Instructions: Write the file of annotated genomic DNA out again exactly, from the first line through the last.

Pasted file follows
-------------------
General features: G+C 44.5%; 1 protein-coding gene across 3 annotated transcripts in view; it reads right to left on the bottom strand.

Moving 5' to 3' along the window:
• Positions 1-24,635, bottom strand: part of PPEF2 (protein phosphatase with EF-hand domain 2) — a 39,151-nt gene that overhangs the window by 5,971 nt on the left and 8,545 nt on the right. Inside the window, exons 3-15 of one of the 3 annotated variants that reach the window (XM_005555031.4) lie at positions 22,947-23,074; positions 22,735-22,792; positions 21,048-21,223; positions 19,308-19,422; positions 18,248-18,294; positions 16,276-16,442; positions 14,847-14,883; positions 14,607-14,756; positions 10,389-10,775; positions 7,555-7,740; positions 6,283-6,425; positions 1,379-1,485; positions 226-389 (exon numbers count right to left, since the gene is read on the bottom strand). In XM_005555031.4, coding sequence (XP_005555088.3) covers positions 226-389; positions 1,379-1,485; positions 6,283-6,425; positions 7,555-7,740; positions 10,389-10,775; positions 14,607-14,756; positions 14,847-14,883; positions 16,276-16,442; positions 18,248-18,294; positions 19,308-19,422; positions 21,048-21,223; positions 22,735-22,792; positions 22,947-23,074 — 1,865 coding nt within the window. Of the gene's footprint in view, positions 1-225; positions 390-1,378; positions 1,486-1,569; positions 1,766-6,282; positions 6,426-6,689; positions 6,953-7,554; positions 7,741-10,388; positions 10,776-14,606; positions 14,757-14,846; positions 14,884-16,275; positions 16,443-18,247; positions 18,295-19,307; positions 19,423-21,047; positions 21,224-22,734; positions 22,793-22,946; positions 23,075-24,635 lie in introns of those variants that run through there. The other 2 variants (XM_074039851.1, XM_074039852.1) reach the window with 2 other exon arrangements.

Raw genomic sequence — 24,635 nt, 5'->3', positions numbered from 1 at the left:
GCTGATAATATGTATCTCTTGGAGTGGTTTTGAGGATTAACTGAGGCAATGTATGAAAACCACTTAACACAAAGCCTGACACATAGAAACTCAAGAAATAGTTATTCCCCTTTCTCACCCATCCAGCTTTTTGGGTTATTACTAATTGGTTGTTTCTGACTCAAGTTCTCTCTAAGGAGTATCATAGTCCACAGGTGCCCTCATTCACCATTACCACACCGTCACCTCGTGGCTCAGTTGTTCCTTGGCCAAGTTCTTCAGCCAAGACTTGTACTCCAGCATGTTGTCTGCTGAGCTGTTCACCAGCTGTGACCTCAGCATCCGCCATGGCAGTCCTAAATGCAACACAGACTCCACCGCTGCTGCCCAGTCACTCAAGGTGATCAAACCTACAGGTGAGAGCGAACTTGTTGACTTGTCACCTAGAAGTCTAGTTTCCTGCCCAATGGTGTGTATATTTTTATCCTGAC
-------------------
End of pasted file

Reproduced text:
General features: G+C 44.5%; 1 protein-coding gene across 3 annotated transcripts in view; it reads right to left on the bottom strand.

Moving 5' to 3' along the window:
• Positions 1-24,635, bottom strand: part of PPEF2 (protein phosphatase with EF-hand domain 2) — a 39,151-nt gene that overhangs the window by 5,971 nt on the left and 8,545 nt on the right. Inside the window, exons 3-15 of one of the 3 annotated variants that reach the window (XM_005555031.4) lie at positions 22,947-23,074; positions 22,735-22,792; positions 21,048-21,223; positions 19,308-19,422; positions 18,248-18,294; positions 16,276-16,442; positions 14,847-14,883; positions 14,607-14,756; positions 10,389-10,775; positions 7,555-7,740; positions 6,283-6,425; positions 1,379-1,485; positions 226-389 (exon numbers count right to left, since the gene is read on the bottom strand). In XM_005555031.4, coding sequence (XP_005555088.3) covers positions 226-389; positions 1,379-1,485; positions 6,283-6,425; positions 7,555-7,740; positions 10,389-10,775; positions 14,607-14,756; positions 14,847-14,883; positions 16,276-16,442; positions 18,248-18,294; positions 19,308-19,422; positions 21,048-21,223; positions 22,735-22,792; positions 22,947-23,074 — 1,865 coding nt within the window. Of the gene's footprint in view, positions 1-225; positions 390-1,378; positions 1,486-1,569; positions 1,766-6,282; positions 6,426-6,689; positions 6,953-7,554; positions 7,741-10,388; positions 10,776-14,606; positions 14,757-14,846; positions 14,884-16,275; positions 16,443-18,247; positions 18,295-19,307; positions 19,423-21,047; positions 21,224-22,734; positions 22,793-22,946; positions 23,075-24,635 lie in introns of those variants that run through there. The other 2 variants (XM_074039851.1, XM_074039852.1) reach the window with 2 other exon arrangements.

Raw genomic sequence — 24,635 nt, 5'->3', positions numbered from 1 at the left:
GCTGATAATATGTATCTCTTGGAGTGGTTTTGAGGATTAACTGAGGCAATGTATGAAAACCACTTAACACAAAGCCTGACACATAGAAACTCAAGAAATAGTTATTCCCCTTTCTCACCCATCCAGCTTTTTGGGTTATTACTAATTGGTTGTTTCTGACTCAAGTTCTCTCTAAGGAGTATCATAGTCCACAGGTGCCCTCATTCACCATTACCACACCGTCACCTCGTGGCTCAGTTGTTCCTTGGCCAAGTTCTTCAGCCAAGACTTGTACTCCAGCATGTTGTCTGCTGAGCTGTTCACCAGCTGTGACCTCAGCATCCGCCATGGCAGTCCTAAATGCAACACAGACTCCACCGCTGCTGCCCAGTCACTCAAGGTGATCAAACCTACAGGTGAGAGCGAACTTGTTGACTTGTCACCTAGAAGTCTAGTTTCCTGCCCAATGGTGTGTATATTTTTATCCTGAC